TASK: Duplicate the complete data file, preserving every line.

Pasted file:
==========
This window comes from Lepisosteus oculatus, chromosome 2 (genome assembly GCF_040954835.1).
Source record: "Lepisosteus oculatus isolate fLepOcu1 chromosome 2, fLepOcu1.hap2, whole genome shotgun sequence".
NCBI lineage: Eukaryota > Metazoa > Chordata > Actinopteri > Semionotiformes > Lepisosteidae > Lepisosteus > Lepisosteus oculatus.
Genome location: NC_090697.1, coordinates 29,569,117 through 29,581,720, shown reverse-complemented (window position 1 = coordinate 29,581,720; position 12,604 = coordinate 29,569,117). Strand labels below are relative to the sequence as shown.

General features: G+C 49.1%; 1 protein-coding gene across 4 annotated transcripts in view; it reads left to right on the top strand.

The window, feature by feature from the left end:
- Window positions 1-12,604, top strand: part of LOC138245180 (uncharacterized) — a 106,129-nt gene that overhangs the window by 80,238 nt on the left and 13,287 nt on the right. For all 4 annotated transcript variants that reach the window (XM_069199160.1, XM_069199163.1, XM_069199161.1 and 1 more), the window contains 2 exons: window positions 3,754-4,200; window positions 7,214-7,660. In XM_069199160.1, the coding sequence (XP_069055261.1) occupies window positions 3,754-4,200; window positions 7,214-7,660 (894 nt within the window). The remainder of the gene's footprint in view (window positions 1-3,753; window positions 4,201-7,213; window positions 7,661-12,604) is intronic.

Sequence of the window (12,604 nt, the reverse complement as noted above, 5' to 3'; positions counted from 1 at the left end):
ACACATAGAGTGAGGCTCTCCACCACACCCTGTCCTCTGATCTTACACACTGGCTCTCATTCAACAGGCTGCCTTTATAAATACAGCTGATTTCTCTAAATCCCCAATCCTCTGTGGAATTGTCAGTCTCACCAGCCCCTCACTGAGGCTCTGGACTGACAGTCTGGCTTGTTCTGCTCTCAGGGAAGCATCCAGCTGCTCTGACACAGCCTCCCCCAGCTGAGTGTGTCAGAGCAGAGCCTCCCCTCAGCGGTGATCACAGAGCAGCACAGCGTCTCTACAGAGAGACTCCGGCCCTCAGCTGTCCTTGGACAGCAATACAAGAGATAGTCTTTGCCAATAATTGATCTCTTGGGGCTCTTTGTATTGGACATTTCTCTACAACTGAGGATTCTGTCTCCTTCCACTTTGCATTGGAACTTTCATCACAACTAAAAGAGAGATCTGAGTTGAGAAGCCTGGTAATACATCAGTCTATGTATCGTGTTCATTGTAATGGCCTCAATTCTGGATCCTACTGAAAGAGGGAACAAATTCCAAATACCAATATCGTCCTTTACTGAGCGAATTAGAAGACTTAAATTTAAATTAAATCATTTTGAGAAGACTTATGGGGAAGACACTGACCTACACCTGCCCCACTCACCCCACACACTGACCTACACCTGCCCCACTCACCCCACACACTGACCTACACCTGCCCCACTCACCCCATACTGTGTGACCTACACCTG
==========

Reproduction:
This window comes from Lepisosteus oculatus, chromosome 2 (genome assembly GCF_040954835.1).
Source record: "Lepisosteus oculatus isolate fLepOcu1 chromosome 2, fLepOcu1.hap2, whole genome shotgun sequence".
NCBI lineage: Eukaryota > Metazoa > Chordata > Actinopteri > Semionotiformes > Lepisosteidae > Lepisosteus > Lepisosteus oculatus.
Genome location: NC_090697.1, coordinates 29,569,117 through 29,581,720, shown reverse-complemented (window position 1 = coordinate 29,581,720; position 12,604 = coordinate 29,569,117). Strand labels below are relative to the sequence as shown.

General features: G+C 49.1%; 1 protein-coding gene across 4 annotated transcripts in view; it reads left to right on the top strand.

The window, feature by feature from the left end:
- Window positions 1-12,604, top strand: part of LOC138245180 (uncharacterized) — a 106,129-nt gene that overhangs the window by 80,238 nt on the left and 13,287 nt on the right. For all 4 annotated transcript variants that reach the window (XM_069199160.1, XM_069199163.1, XM_069199161.1 and 1 more), the window contains 2 exons: window positions 3,754-4,200; window positions 7,214-7,660. In XM_069199160.1, the coding sequence (XP_069055261.1) occupies window positions 3,754-4,200; window positions 7,214-7,660 (894 nt within the window). The remainder of the gene's footprint in view (window positions 1-3,753; window positions 4,201-7,213; window positions 7,661-12,604) is intronic.

Sequence of the window (12,604 nt, the reverse complement as noted above, 5' to 3'; positions counted from 1 at the left end):
ACACATAGAGTGAGGCTCTCCACCACACCCTGTCCTCTGATCTTACACACTGGCTCTCATTCAACAGGCTGCCTTTATAAATACAGCTGATTTCTCTAAATCCCCAATCCTCTGTGGAATTGTCAGTCTCACCAGCCCCTCACTGAGGCTCTGGACTGACAGTCTGGCTTGTTCTGCTCTCAGGGAAGCATCCAGCTGCTCTGACACAGCCTCCCCCAGCTGAGTGTGTCAGAGCAGAGCCTCCCCTCAGCGGTGATCACAGAGCAGCACAGCGTCTCTACAGAGAGACTCCGGCCCTCAGCTGTCCTTGGACAGCAATACAAGAGATAGTCTTTGCCAATAATTGATCTCTTGGGGCTCTTTGTATTGGACATTTCTCTACAACTGAGGATTCTGTCTCCTTCCACTTTGCATTGGAACTTTCATCACAACTAAAAGAGAGATCTGAGTTGAGAAGCCTGGTAATACATCAGTCTATGTATCGTGTTCATTGTAATGGCCTCAATTCTGGATCCTACTGAAAGAGGGAACAAATTCCAAATACCAATATCGTCCTTTACTGAGCGAATTAGAAGACTTAAATTTAAATTAAATCATTTTGAGAAGACTTATGGGGAAGACACTGACCTACACCTGCCCCACTCACCCCACACACTGACCTACACCTGCCCCACTCACCCCACACACTGACCTACACCTGCCCCACTCACCCCATACTGTGTGACCTACACCTG